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Summary of the ACT technique

George Lilley

on 8 June 2015

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Transcript of ACT

3. Connection
1. Defusion
2. Expansion
5. Committed Action
4.The Observing Self
4. Values
The usual strategies for dealing with negative thoughts and feelings include: Distraction, Zoning out, Suppression
Arguing with your thoughts (Cognitive Therapy)
Self Bullying
Trying to think positively
Drugs, exercise. These don't always work, ACT offers another way!
We often fuse with our thoughts, BUT
Thoughts may NOT necessarily
be the truth
be important
be wise
techniques to defuse
Label - I'm having the thought that I'm a loser.
or I notice I'm having the thought that I'm a loser.
Name it - oh that's the loser story again, or the I'm inadequate story
Musical Thoughts - think the thought to music, e.g jingle bells
Use silly voices to repeat the thought.
Is the thought HELPFUL?
Thank your mind for that thought
Acceptance & Commitment Therapy
Expansion means making room for unpleasant feelings, sensations and urges, instead of trying to suppress them or push them away. As you open up and make space for these feelings, you will find they bother you much less, and they 'move on' much more rapidly, instead of 'hanging around' and disturbing you. (The official ACT term for this principle is 'Acceptance'. I have changed it because the word 'acceptance' has so many different meanings, and can easily be misunderstood.)
Defusion means relating to your thoughts in a new way, so they have much less impact and influence over you. As you learn to defuse painful and unpleasant thoughts, they will lose their ability to frighten, disturb or depress you. And as you learn to defuse unhelpful thoughts, such as self-limiting beliefs and harsh self-criticisms, they will have much less influence over your behaviour.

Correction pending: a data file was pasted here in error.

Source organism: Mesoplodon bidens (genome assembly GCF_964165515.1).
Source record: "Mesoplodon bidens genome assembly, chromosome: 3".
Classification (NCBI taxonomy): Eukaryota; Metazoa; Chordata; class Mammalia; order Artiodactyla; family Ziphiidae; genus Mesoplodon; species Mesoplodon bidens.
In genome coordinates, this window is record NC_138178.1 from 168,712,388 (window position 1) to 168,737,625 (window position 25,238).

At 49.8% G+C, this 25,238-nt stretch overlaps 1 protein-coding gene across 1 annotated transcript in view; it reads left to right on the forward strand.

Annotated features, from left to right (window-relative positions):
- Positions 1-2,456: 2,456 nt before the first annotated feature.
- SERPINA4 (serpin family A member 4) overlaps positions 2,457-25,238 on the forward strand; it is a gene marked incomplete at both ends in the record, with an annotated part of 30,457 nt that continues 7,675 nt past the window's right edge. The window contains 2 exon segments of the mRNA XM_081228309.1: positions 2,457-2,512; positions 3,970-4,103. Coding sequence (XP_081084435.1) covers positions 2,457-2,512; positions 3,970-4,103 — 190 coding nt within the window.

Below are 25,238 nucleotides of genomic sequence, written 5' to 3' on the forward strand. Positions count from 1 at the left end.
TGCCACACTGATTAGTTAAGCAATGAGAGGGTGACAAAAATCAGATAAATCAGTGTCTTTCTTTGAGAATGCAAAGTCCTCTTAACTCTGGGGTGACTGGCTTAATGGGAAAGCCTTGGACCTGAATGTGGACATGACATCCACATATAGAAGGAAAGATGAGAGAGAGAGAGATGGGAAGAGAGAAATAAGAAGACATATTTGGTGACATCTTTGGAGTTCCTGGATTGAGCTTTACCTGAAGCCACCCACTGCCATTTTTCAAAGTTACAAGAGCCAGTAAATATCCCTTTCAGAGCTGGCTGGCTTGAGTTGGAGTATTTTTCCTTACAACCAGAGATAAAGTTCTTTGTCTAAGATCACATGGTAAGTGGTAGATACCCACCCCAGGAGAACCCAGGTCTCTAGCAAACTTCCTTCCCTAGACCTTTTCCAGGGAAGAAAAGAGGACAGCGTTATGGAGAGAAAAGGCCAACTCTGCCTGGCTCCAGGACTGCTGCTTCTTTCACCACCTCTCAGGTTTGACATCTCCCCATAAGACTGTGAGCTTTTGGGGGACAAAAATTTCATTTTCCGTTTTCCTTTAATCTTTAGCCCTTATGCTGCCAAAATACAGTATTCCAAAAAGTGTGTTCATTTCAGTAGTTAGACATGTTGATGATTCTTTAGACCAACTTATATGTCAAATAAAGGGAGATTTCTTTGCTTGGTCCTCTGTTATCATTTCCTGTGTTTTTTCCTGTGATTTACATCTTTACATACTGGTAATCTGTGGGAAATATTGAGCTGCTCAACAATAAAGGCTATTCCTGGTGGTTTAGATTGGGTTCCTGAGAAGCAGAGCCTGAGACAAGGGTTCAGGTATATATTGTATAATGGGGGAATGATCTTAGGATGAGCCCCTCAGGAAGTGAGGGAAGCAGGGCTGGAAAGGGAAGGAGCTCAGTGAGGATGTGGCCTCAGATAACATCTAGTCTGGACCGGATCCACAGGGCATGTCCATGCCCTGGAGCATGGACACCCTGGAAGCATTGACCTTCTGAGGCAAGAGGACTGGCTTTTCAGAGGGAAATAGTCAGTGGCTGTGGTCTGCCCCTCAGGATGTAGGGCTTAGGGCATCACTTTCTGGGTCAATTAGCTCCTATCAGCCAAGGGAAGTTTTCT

Connection means living in the present; focusing on and engaging fully in whatever you're doing. Instead of dwelling on the past, or worrying about the future, you are deeply connected with what is happening right here, right now. (The official ACT term for this principle is 'Contact With The Present Moment'. I have changed the term in this book purely for ease of communication.)
The Observing Self is a powerful aspect of human consciousness, which has been largely ignored by western psychology. It is distinct from the Thinking Self which judges, compares, evaluates, plans, fantasizes, etc..
The Observing self is fundamentally different from the thinking self. The Observing Self is AWARE but it does not think.
Clarifying and connecting with your values is an essential step for making life meaningful.Your values are reflections of what is most important in your heart: what sort of person you want to be; what is significant and meaningful to you; and what you want to stand for in this life. Your values provide direction for your life, and motivate you to make important changes.
COMMITTED ACTION A rich and meaningful life is created through taking action. But not just any action. It happens through effective action, guided by and motivated by your values. And in particular, it happens through committed action: action that you take again, and again, and again, no matter how many times you fail, or go off track. So 'committed action' is shorthand for 'committed, effective, valued action'.
When practicing defusion, it's important to keep the following things in mind:
• The aim of defusion is not to get rid of unpleasant thoughts, but rather to see them for what they are — just words — and to let go of struggling with them. At times they will go away and at times they won't. If you start expecting them to go, you are setting yourself up for disappointment or frustration.
• Don't expect these techniques to make you feel good. Often when you defuse a troublesome thought, you will feel better. But this is just a beneficial byproduct, not the main goal. The main goal of defusion is to free you from the tyranny of your mind, so you can focus your attention on more important things. So when defusion does make you feel better, by all means enjoy it. But don't expect it to. And don't start using it to try to control how you feel; otherwise, you're stuck right back in the happiness trap.